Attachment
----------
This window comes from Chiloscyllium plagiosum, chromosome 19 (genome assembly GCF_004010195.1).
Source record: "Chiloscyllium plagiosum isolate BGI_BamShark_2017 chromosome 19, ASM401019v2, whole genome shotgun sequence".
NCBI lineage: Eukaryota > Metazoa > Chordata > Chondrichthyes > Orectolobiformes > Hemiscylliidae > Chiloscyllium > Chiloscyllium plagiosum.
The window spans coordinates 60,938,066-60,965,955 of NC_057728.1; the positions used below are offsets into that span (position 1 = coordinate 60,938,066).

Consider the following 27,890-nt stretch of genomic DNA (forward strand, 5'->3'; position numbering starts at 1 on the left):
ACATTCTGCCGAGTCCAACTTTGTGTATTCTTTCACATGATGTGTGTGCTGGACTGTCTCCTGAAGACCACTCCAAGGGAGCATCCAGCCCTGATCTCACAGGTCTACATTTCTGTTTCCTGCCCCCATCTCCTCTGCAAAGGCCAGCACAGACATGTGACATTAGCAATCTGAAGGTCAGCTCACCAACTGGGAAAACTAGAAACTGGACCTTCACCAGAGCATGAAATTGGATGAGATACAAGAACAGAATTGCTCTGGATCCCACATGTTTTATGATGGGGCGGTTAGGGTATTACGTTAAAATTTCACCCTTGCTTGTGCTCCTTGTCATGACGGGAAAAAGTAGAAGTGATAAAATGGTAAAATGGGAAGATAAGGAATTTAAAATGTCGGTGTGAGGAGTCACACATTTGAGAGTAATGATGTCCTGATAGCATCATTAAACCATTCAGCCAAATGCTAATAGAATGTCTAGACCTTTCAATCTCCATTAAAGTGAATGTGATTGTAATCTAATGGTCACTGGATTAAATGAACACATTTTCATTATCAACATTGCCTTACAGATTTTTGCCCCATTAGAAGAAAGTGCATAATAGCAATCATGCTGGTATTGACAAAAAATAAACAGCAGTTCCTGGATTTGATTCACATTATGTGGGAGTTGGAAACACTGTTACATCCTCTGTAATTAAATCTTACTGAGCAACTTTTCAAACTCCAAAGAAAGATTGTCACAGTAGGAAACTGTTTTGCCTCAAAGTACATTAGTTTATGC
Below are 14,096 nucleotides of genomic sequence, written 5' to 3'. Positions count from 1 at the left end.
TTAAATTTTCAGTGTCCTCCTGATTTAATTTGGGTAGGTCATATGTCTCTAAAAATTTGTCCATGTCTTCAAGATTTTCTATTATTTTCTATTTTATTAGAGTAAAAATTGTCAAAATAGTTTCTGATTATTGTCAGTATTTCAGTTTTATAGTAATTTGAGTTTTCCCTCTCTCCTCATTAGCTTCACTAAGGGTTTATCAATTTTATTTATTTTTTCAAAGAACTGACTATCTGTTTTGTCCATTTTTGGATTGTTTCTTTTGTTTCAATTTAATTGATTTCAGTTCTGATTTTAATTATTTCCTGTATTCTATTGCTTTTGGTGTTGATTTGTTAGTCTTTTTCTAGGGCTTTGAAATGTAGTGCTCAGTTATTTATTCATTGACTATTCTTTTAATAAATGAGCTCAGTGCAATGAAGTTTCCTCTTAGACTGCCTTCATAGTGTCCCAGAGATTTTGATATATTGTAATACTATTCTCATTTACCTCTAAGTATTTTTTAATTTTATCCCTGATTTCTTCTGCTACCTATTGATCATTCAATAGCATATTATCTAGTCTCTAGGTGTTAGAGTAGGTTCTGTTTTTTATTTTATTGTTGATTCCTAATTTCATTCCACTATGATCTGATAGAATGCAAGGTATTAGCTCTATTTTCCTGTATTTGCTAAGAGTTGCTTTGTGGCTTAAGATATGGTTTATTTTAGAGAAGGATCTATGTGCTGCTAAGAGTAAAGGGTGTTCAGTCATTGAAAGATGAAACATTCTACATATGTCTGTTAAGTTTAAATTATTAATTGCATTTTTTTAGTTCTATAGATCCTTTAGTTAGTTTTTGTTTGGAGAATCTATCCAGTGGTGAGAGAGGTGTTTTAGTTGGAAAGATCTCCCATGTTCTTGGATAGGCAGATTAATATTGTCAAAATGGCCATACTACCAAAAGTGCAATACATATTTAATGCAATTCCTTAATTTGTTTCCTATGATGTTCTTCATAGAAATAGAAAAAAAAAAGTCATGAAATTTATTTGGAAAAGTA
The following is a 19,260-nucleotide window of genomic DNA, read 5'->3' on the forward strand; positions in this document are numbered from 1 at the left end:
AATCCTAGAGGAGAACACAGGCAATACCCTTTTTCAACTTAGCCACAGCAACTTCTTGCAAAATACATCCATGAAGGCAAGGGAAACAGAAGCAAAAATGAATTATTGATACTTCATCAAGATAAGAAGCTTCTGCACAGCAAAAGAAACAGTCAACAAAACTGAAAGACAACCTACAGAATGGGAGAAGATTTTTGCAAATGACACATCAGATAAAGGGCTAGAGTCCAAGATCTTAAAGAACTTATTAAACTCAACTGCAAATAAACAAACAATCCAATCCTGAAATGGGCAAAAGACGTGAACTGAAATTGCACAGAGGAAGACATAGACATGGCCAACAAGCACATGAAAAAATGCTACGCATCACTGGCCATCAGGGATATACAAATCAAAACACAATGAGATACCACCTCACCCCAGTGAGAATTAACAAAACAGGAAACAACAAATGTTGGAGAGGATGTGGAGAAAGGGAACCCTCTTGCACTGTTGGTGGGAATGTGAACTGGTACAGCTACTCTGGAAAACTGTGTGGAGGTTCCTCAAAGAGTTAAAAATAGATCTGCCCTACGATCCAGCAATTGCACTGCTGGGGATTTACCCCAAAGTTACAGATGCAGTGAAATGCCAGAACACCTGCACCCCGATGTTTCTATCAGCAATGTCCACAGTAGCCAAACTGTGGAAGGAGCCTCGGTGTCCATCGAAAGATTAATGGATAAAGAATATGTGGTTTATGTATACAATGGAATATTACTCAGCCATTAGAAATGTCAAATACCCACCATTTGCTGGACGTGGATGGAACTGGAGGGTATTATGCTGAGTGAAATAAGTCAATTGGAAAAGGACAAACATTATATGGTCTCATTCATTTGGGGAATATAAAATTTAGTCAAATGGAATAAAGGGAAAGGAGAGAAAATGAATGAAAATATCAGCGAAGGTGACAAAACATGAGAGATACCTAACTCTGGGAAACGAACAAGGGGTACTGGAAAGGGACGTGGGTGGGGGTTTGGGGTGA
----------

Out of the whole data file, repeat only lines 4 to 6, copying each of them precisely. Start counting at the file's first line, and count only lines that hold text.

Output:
The window spans coordinates 60,938,066-60,965,955 of NC_057728.1; the positions used below are offsets into that span (position 1 = coordinate 60,938,066).

Consider the following 27,890-nt stretch of genomic DNA (forward strand, 5'->3'; position numbering starts at 1 on the left):
ACATTCTGCCGAGTCCAACTTTGTGTATTCTTTCACATGATGTGTGTGCTGGACTGTCTCCTGAAGACCACTCCAAGGGAGCATCCAGCCCTGATCTCACAGGTCTACATTTCTGTTTCCTGCCCCCATCTCCTCTGCAAAGGCCAGCACAGACATGTGACATTAGCAATCTGAAGGTCAGCTCACCAACTGGGAAAACTAGAAACTGGACCTTCACCAGAGCATGAAATTGGATGAGATACAAGAACAGAATTGCTCTGGATCCCACATGTTTTATGATGGGGCGGTTAGGGTATTACGTTAAAATTTCACCCTTGCTTGTGCTCCTTGTCATGACGGGAAAAAGTAGAAGTGATAAAATGGTAAAATGGGAAGATAAGGAATTTAAAATGTCGGTGTGAGGAGTCACACATTTGAGAGTAATGATGTCCTGATAGCATCATTAAACCATTCAGCCAAATGCTAATAGAATGTCTAGACCTTTCAATCTCCATTAAAGTGAATGTGATTGTAATCTAATGGTCACTGGATTAAATGAACACATTTTCATTATCAACATTGCCTTACAGATTTTTGCCCCATTAGAAGAAAGTGCATAATAGCAATCATGCTGGTATTGACAAAAAATAAACAGCAGTTCCTGGATTTGATTCACATTATGTGGGAGTTGGAAACACTGTTACATCCTCTGTAATTAAATCTTACTGAGCAACTTTTCAAACTCCAAAGAAAGATTGTCACAGTAGGAAACTGTTTTGCCTCAAAGTACATTAGTTTATGC